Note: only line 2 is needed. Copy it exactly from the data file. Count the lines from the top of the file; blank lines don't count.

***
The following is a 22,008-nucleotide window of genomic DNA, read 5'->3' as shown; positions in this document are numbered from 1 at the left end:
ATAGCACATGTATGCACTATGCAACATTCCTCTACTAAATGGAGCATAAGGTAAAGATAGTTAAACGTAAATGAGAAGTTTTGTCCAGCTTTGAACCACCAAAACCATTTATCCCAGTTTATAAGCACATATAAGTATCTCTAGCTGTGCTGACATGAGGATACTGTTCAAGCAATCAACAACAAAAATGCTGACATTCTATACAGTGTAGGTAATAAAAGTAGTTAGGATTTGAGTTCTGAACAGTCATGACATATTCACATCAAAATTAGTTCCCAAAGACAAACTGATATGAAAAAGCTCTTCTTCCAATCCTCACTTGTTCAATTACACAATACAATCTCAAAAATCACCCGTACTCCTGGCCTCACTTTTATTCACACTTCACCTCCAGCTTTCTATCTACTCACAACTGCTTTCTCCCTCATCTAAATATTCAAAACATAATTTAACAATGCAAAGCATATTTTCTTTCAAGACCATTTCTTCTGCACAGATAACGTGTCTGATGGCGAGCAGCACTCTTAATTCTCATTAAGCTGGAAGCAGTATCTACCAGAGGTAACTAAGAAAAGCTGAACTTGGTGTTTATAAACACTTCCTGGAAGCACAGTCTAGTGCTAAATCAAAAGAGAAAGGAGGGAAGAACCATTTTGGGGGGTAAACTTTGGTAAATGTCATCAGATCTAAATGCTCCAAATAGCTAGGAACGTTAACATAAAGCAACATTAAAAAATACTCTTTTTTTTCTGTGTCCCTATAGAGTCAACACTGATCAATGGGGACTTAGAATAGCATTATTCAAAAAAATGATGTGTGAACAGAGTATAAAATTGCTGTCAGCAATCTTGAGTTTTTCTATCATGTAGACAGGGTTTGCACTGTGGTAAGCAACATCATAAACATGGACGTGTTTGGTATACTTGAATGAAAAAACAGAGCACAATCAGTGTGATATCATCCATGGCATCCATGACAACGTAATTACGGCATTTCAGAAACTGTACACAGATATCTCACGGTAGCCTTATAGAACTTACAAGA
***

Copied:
ATAGCACATGTATGCACTATGCAACATTCCTCTACTAAATGGAGCATAAGGTAAAGATAGTTAAACGTAAATGAGAAGTTTTGTCCAGCTTTGAACCACCAAAACCATTTATCCCAGTTTATAAGCACATATAAGTATCTCTAGCTGTGCTGACATGAGGATACTGTTCAAGCAATCAACAACAAAAATGCTGACATTCTATACAGTGTAGGTAATAAAAGTAGTTAGGATTTGAGTTCTGAACAGTCATGACATATTCACATCAAAATTAGTTCCCAAAGACAAACTGATATGAAAAAGCTCTTCTTCCAATCCTCACTTGTTCAATTACACAATACAATCTCAAAAATCACCCGTACTCCTGGCCTCACTTTTATTCACACTTCACCTCCAGCTTTCTATCTACTCACAACTGCTTTCTCCCTCATCTAAATATTCAAAACATAATTTAACAATGCAAAGCATATTTTCTTTCAAGACCATTTCTTCTGCACAGATAACGTGTCTGATGGCGAGCAGCACTCTTAATTCTCATTAAGCTGGAAGCAGTATCTACCAGAGGTAACTAAGAAAAGCTGAACTTGGTGTTTATAAACACTTCCTGGAAGCACAGTCTAGTGCTAAATCAAAAGAGAAAGGAGGGAAGAACCATTTTGGGGGGTAAACTTTGGTAAATGTCATCAGATCTAAATGCTCCAAATAGCTAGGAACGTTAACATAAAGCAACATTAAAAAATACTCTTTTTTTTCTGTGTCCCTATAGAGTCAACACTGATCAATGGGGACTTAGAATAGCATTATTCAAAAAAATGATGTGTGAACAGAGTATAAAATTGCTGTCAGCAATCTTGAGTTTTTCTATCATGTAGACAGGGTTTGCACTGTGGTAAGCAACATCATAAACATGGACGTGTTTGGTATACTTGAATGAAAAAACAGAGCACAATCAGTGTGATATCATCCATGGCATCCATGACAACGTAATTACGGCATTTCAGAAACTGTACACAGATATCTCACGGTAGCCTTATAGAACTTACAAGA